We consider four criteria in determining whether the same claim or cause of action was involved in both suits: (1) whether rights or interests established in the prior judgment would be destroyed or impaired by prosecution of the second action; (2) whether substantially the same evidence is presented in the two actions; (3) whether the two suits involve infringement of the same right; and (4) whether the two suits arise out of the same transaction or nucleus of facts. C.D. Anderson & Co., Inc. v. Lemos, 832 F.2d 1097, 1100 (9th Cir. 1987).
Rights and interests established in Rein, Croces, and Driscoll's prior bankruptcy court judgments would be destroyed or impaired by prosecution of their district court claims. Rein, Croces, and Driscoll assert that the settlement agreements are void and unenforceable because violations of the automatic stay are void, and the settlement agreements were procured through such a violation. Further, Rein, Croces, and Driscoll sought to recover "compensatory damages, including all principal and finance charges paid under the unenforceable [settlement] agreements." Thus, adjudication of Rein, Croces, and Driscoll's claims involves relitigation of the dischargeability of the Providian Debt.
Further, the two suits arise out of the same transaction or nucleus of facts. It has been held that "[i]n general, garden variety lender liability claims alleging wrongful lending or collections practices arise out of the same transaction as the lenders' causes of actions [sic] to collect on the loans." Sanders v. First Nat'l Bank, 114 B.R. 507, 513 (M.D. Tenn. 1990).13 A determination of this last factor in the affirmative has been held sufficient to establish that the same claim or cause of action was involved in both suits. See C.D. Anderson & Co., 832 F.2d at 1100 (noting that "[t]he last of these criteria [regarding whether the two suits arise out of the same transaction or nucleus of facts] is the most important " and holding that arbitration award denying customer's claim against brokerage company for forgiveness of debt had preclusive effect in brokerage company's action seeking payment of that debt, where both suits arose out of trading that occurred in connection with customer's account).14 Thus, the district court did not err in ruling that Rein, Croces, and Driscoll's claims were barred by res judicata.
We now address the contention that the settlements entered into between Rein, Croces, and Driscoll and Providian are void because Providian procured the settlements by instituting adversary proceedings in violation of the automatic stay.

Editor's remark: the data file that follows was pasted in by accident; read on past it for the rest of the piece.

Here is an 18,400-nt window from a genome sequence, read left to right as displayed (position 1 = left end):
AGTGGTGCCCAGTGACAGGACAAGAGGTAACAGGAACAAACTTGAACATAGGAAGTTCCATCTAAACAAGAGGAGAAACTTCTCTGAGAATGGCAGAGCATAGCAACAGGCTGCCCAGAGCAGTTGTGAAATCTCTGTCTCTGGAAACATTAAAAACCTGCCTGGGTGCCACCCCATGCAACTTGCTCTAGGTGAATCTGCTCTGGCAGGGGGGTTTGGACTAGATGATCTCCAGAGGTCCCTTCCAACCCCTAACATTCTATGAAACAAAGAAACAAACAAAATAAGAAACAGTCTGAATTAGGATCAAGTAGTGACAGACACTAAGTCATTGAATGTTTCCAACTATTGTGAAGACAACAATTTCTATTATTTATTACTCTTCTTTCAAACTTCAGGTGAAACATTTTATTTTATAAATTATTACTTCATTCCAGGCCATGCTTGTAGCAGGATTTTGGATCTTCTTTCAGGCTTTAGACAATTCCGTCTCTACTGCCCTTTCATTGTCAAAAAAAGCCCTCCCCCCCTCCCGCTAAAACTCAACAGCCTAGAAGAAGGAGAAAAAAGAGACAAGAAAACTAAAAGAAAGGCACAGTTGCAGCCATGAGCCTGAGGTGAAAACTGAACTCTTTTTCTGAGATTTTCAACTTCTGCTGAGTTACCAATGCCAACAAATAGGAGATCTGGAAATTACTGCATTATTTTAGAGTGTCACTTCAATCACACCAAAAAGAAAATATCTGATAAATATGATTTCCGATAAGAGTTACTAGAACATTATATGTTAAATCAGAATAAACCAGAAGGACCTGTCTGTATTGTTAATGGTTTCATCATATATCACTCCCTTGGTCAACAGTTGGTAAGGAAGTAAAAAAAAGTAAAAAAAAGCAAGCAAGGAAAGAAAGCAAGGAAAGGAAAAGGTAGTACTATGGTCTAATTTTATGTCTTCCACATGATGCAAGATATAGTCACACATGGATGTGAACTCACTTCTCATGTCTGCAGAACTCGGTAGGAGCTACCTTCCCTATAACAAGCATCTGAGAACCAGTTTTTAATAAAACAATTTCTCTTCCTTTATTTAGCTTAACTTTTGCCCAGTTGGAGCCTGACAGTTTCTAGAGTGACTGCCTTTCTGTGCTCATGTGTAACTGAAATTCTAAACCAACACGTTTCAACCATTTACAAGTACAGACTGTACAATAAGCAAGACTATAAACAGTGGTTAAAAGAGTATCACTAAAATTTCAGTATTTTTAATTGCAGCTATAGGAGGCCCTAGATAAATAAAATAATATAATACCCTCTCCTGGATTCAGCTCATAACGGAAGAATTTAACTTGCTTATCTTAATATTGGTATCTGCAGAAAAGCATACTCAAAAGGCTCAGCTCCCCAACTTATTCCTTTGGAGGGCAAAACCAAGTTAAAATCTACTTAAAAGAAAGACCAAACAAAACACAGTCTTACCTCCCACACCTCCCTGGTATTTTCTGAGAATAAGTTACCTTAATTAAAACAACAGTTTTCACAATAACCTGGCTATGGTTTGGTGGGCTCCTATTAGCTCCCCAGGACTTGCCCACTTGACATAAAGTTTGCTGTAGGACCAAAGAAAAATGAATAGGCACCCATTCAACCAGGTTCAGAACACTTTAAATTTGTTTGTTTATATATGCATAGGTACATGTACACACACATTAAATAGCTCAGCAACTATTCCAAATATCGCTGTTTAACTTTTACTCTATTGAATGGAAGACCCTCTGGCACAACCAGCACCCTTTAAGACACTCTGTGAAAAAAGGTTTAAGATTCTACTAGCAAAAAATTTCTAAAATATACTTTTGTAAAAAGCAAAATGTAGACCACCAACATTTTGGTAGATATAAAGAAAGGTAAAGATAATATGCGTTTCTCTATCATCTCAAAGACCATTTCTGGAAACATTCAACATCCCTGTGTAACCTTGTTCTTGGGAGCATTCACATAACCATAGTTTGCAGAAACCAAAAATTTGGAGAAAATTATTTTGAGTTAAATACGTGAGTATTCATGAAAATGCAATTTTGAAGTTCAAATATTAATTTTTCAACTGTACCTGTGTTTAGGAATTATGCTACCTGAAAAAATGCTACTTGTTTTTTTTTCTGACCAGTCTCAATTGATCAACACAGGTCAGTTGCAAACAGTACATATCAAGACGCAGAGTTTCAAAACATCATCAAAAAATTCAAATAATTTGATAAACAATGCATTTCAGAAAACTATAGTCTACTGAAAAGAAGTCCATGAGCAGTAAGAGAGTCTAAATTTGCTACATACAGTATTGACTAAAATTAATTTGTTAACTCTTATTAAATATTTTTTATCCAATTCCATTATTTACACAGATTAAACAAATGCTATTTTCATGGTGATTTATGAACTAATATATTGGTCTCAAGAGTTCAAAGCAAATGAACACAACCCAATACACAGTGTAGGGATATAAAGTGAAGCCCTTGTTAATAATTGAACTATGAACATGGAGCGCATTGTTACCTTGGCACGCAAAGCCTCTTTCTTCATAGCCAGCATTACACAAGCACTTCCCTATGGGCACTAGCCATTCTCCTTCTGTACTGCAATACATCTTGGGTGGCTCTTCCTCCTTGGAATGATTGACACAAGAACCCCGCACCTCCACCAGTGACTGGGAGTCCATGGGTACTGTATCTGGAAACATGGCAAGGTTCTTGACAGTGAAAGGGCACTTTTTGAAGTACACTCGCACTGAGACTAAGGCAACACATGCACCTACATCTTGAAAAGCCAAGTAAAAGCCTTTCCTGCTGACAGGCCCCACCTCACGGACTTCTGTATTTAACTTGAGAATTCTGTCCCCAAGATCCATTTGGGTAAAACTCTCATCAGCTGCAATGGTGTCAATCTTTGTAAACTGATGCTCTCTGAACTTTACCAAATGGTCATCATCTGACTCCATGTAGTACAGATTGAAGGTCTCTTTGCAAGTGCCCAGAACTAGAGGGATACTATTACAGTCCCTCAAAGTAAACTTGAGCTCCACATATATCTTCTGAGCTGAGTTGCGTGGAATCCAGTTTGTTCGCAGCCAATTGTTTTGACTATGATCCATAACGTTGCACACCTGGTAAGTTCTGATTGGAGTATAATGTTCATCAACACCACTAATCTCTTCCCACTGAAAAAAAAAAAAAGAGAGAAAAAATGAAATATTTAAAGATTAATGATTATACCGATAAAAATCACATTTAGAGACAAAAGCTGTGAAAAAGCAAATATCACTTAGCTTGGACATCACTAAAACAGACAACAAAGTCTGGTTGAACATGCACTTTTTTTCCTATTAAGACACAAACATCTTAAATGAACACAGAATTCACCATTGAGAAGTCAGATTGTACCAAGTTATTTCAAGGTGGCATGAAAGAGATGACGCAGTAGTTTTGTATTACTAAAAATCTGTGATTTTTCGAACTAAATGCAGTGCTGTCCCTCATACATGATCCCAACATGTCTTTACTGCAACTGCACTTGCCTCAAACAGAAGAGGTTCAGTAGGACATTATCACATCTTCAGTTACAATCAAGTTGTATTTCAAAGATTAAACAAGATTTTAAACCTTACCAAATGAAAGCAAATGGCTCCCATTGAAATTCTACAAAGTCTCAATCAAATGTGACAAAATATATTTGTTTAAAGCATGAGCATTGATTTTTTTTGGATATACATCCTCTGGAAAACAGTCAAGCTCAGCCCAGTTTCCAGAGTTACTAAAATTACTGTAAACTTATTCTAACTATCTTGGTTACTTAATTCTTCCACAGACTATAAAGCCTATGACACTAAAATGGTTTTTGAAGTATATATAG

Rein, Croces, and Driscoll are correct that actions taken in violation of the automatic stay are void. In re Schwartz, 954 F.2d 569, 571 (9th Cir. 1992). However, Rein, Croces, and Driscoll are in error in arguing that Providian violated the automatic stay by filing adversary proceedings against them. Providian filed separate adversary proceedings against Rein, Croces, and Driscoll in the bankruptcy court that was presiding over the particular debtor's bankruptcy case. Each of the three adversary proceedings was a "nondischargeability" adversary proceeding, brought pursuant to 11 U.S.C. § 523(a)(2), seeking a judgment holding the credit card debt owed to Providian by the particular debtor to be "nondischargeable" in the particular debtor's bankruptcy case for fraud on the basis that the debtor in question made the credit card charges with no intent to pay Providian for those charges.
Bankruptcy courts have exclusive jurisdiction over nondischargeability actions brought pursuant to 11 U.S.C. § 523(a)(2), (4), (6) and (15). See In re Goscicki, 207 B.R. 893, 897-98 (B.A.P. 9th Cir. 1997); In re Aldrich, 34 B.R.776, 779-80 (B.A.P. 9th Cir. 1983); In re Franklin, 179 B.R. 913, 920 (Bankr. E.D. Cal. 1995). Although creditors generally may file suit against debtors in state court, and must obtain relief from the stay to do so, Providian did not have this option with regard to its § 523(a)(2) claims because state courts lack jurisdiction to adjudicate § 523(a)(2) actions.15 As a result, bankruptcy court was the only forum where Providian could (and did) file its § 523(a)(2) actions.
We have repeatedly held that filing a nondischargeability action in the bankruptcy court where the bankruptcy case is pending does not violate the automatic stay. See, e.g., In re Roxford Foods, Inc., 12 F.3d 875, 878 (9th Cir. 1993) ("`[T]he automatic stay [is] inapplicable to a suit commenced in the same court where the bankruptcy was pending."); In re Teerlink Ranch Ltd., 886 F.2d 1233, 1237 (9th Cir. 1989)("The stay does not operate against the court with jurisdiction over the bankrupt."). Hence, the district court did not err in giving preclusive effect to Rein, Croces, and Driscoll's court-approved settlement agreements.